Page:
Systems that treat all CPUs equally are called symmetric multiprocessing (SMP) systems. In systems where all CPUs are not equal, system resources may be divided in a number of ways, including asymmetric multiprocessing (ASMP), non-uniform memory access (NUMA) multiprocessing, and clustered multiprocessing.
Master/Slave multiprocessor system
In a master/slave multiprocessor system, the master CPU is in control of the computer and the slave CPU(s) performs assigned tasks. The CPUs can be completely different in terms of speed and architecture. Some (or all) of the CPUs can have share common bus, each can also have a private bus (for private resources), or they may be isolated except for a common communications pathway. Likewise, the CPUs can share common RAM and/or have private RAM that the other processor(s) cannot access. The roles of master and slave can change from one CPU to another.
An early example of a master/slave multiprocessor system is the Tandy/Radio Shack TRS-80 Model 16 desktop computer which came out in February of 1982 and ran the multi-user/multi-tasking Xenix operating system, Microsoft's version of UNIX (called TRS-XENIX). The Model 16 has 3 microprocessors, an 8-bit Zilog Z80 CPU running at 4MHz, a 16-bit Motorola 68000 CPU running at 6MHz and an Intel 8021 in the keyboard. When the system was booted, the Z-80 was the master and the Xenix boot process initialized the slave 68000, and then transferred control to the 68000, whereupon the CPUs changed roles and the Z-80 became a slave processor that was responsible for all I/O operations including disk, communications, printer and network, as well as the keyboard and integrated monitor, while the operating system and applications ran on the 68000 CPU. The Z-80 could be used to do other tasks.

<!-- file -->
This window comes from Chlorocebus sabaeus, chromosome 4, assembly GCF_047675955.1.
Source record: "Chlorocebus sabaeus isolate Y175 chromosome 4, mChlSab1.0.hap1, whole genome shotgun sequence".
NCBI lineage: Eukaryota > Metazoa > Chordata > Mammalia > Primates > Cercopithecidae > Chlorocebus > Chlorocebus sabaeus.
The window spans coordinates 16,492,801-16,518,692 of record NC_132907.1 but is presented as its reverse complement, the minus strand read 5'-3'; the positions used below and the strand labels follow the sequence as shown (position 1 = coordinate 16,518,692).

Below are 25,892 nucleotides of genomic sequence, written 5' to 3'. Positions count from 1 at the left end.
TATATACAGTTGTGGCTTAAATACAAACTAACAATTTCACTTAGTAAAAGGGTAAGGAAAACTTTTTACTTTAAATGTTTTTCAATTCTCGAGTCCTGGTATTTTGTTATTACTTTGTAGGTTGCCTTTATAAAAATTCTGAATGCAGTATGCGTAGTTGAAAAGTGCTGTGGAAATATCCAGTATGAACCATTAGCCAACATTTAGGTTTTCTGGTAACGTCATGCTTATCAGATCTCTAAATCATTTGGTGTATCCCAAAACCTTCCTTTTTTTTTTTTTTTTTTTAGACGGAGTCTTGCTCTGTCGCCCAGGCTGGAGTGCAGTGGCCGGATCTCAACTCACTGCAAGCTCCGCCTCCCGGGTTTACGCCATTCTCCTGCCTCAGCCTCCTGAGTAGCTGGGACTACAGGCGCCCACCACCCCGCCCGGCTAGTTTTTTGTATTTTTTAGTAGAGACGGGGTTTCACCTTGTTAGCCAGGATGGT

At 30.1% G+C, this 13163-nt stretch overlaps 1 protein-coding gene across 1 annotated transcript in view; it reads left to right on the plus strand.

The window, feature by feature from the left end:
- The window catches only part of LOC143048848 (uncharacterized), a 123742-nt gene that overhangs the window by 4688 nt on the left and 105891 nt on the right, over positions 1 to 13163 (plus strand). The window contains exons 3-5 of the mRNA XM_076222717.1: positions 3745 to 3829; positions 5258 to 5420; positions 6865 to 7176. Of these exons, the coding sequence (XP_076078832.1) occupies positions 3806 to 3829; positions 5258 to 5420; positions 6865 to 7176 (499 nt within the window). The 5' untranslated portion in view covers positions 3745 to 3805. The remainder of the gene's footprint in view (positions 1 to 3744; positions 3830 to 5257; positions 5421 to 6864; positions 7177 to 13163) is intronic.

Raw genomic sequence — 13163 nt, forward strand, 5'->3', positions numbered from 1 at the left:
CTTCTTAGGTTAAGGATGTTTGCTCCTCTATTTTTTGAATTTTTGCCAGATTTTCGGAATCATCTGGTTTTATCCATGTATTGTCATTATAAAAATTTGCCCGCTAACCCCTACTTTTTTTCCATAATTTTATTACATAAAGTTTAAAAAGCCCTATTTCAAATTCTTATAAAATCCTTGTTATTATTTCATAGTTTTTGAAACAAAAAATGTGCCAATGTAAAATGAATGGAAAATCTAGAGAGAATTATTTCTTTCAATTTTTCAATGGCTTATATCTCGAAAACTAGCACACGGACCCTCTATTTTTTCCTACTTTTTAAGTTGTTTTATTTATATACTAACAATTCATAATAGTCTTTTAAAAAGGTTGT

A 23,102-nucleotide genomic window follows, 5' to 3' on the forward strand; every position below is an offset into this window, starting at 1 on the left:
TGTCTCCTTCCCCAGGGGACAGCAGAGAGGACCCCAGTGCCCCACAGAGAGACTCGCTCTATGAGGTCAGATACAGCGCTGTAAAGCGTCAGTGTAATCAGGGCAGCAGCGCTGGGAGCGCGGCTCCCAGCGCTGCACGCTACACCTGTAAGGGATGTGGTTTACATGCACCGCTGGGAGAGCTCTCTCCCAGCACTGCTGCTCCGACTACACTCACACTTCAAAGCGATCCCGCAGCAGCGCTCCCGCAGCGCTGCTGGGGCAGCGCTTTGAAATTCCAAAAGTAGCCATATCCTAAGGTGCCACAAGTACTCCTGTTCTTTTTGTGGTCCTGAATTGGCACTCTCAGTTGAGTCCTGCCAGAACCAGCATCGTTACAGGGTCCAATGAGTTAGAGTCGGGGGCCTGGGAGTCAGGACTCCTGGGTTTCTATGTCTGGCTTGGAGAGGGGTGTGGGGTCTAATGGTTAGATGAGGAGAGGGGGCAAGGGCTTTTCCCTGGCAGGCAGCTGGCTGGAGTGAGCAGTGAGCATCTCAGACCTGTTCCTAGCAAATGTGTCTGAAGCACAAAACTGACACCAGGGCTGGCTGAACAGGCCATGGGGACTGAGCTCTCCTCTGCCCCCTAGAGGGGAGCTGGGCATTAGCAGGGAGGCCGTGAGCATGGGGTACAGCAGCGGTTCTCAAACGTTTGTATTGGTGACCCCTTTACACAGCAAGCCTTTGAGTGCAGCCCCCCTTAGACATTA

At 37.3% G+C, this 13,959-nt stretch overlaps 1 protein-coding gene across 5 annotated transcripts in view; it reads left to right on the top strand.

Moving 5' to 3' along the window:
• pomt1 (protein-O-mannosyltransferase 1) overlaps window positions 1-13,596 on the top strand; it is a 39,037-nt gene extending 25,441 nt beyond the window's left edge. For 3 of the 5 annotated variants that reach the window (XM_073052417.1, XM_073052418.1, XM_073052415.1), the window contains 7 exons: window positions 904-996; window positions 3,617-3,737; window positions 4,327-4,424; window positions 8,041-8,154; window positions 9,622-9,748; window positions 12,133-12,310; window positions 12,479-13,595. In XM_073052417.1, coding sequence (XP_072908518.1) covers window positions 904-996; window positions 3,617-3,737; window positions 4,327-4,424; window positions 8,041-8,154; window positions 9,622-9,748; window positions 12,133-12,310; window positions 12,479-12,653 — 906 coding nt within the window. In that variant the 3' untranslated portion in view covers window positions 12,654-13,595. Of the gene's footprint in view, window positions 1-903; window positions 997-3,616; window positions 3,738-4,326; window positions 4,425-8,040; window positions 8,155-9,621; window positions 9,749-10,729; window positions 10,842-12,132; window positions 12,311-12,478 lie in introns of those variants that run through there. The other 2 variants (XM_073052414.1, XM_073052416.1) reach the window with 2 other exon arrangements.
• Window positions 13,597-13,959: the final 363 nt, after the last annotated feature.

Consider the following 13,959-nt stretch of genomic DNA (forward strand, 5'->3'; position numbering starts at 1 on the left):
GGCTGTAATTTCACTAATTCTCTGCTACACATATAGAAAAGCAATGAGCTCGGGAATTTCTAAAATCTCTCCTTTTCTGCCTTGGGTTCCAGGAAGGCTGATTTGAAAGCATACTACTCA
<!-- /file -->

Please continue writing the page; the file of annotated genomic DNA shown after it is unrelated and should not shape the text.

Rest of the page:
The earlier TRS-80 Model II, which was released in 1979, could also be considered a multiprocessor system as it had both a Z-80 CPU and an Intel 8021 microprocessor in the keyboard. The 8021 made the Model II the first desktop computer system with a separate detachable lightweight keyboard connected with by a single thin flexible wire, and likely the first keyboard to use a dedicated microprocessor, both attributes that would later be copied years later by Apple and IBM.
Instruction and data streams
In multiprocessing, the processors can be used to execute a single sequence of instructions in multiple contexts (single-instruction, multiple-data or SIMD, often used in vector processing), multiple sequences of instructions in a single context (multiple-instruction, single-data or MISD, used for redundancy in fail-safe systems and sometimes applied to describe pipelined processors or hyper-threading), or multiple sequences of instructions in multiple contexts (multiple-instruction, multiple-data or MIMD).
Tightly coupled multiprocessor system